Despite the cast and crew’s best efforts, Exodus: Gods & Kings is more shiny than seminal. This Old testament walk-through delivers several gripping set-pieces and glorious compositions. It, attempting to please multiple audiences, valiantly re-creates the story’s most significant events. The banishment sequence reaffirms Scott and classic Hollywood’s ever-lingering glow. This sequence, drawing emotional weight from this lifeless slog, depicts a painstaking journey from emptiness to salvation. Scott and co. put a unique spin on this age-old tale of masculinity, heroism, and brotherhood. The ten plagues sequence delivers gripping moments bolstered by sumptuous visuals and intriguing concepts. The kingdom’s science expert (Ewen Bremner) breaks everything down logically, citing the link between a blood-red Nile, frogs, flies, and locusts. In addition, the visual effects and production design crews construct this 40-minute sequence vigorously. Fusing violence, stakes, and visual flourishes, this middle-third-spanning event is worth the admission cost. Scott’s scintillating world-building techniques help crack the whip. The first action sequence, though derivative of Gladiator‘s opening set-piece, establishes the movie’s scope and style. Developing Moses and Rameses as fearless warriors, this sequence separates the men – and kings – from the boys. Scott, unlike most action filmmakers, draws brilliant performances out of ensemble casts. Bale and Edgerton, matching one another in consistency and enthusiasm, excel despite the controversy. Paul, Kingsley, and Sigourney Weaver – overcoming wholly underdeveloped characters – add to the grit-and-blood-stained aura.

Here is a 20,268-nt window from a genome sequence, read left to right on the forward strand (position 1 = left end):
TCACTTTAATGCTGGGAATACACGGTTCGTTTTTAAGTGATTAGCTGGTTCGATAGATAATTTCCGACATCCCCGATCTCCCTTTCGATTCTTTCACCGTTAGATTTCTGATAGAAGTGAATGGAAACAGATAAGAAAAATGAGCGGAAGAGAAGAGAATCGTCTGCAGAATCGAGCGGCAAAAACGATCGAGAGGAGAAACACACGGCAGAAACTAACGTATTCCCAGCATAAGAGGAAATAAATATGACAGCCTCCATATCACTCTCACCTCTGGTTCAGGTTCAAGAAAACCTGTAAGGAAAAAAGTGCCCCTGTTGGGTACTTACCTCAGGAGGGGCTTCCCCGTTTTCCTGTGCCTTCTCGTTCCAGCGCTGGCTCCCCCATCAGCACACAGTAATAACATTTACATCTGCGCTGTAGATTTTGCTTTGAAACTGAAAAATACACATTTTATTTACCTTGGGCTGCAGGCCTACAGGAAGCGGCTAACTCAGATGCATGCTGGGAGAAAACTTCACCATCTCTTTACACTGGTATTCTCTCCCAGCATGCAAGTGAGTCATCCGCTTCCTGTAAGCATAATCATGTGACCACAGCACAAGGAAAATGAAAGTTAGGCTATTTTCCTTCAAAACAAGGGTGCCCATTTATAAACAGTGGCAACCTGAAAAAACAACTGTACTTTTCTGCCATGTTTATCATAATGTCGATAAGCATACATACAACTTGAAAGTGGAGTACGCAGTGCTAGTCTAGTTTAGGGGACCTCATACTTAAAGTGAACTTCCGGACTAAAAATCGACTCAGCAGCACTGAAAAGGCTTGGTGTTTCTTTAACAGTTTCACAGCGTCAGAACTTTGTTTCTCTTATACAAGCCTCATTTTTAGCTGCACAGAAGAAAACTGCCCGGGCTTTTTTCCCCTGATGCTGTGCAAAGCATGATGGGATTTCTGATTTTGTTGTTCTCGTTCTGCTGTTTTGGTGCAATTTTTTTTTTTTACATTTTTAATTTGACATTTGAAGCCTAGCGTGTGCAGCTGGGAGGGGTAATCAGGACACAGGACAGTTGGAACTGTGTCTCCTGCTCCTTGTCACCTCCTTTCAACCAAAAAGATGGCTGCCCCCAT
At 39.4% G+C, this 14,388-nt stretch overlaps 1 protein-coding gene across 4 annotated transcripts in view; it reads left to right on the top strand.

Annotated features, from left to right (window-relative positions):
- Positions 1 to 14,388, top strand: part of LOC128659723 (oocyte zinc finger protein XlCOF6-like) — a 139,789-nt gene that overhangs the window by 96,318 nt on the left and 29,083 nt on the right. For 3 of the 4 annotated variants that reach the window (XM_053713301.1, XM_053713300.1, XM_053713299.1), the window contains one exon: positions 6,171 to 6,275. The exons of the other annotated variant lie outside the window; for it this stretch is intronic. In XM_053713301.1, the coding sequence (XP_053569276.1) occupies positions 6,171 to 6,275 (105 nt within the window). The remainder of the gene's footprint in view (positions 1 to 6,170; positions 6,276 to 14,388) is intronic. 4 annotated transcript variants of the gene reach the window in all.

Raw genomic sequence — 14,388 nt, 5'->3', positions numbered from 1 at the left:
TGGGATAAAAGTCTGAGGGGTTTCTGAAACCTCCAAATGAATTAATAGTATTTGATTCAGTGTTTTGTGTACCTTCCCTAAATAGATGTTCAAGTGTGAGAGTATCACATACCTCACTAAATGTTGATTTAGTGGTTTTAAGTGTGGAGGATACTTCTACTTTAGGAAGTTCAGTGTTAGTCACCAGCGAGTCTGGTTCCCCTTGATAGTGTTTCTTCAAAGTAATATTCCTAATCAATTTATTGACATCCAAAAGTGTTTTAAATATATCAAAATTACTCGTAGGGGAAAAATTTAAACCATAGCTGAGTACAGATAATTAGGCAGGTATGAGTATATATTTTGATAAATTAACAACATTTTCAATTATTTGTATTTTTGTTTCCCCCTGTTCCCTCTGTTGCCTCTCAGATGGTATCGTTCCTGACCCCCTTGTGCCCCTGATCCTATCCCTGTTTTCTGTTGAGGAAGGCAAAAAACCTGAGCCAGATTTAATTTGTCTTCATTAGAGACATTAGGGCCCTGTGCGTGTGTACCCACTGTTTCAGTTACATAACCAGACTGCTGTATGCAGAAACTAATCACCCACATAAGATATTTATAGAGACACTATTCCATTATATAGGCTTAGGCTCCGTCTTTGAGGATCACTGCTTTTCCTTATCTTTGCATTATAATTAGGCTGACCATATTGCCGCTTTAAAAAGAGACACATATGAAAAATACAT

Like preceding bible-sized flop Noah, Exodus: Gods & Kings is a bizarre, laughable, yet ambitious re-telling. Modernising one of religion’s most prescient and intriguing stories, Bale and Edgerton save this sword-and-sandal adventure. Despite its valiant attempts, this adaptation appeals to everyone and no one simultaneously. Extending an already expansive tale, Scott walks a shaky line between hyper-realism and full-blown fantasy. Like Moses himself, Scott shuffles from determination to obsession to degradation. It’s his best effort since American Gangster, but – given Robin Hood, Prometheus, The Counselor, Body of Lies, and A Good Year – that’s a low, jewel-encrusted hurdle.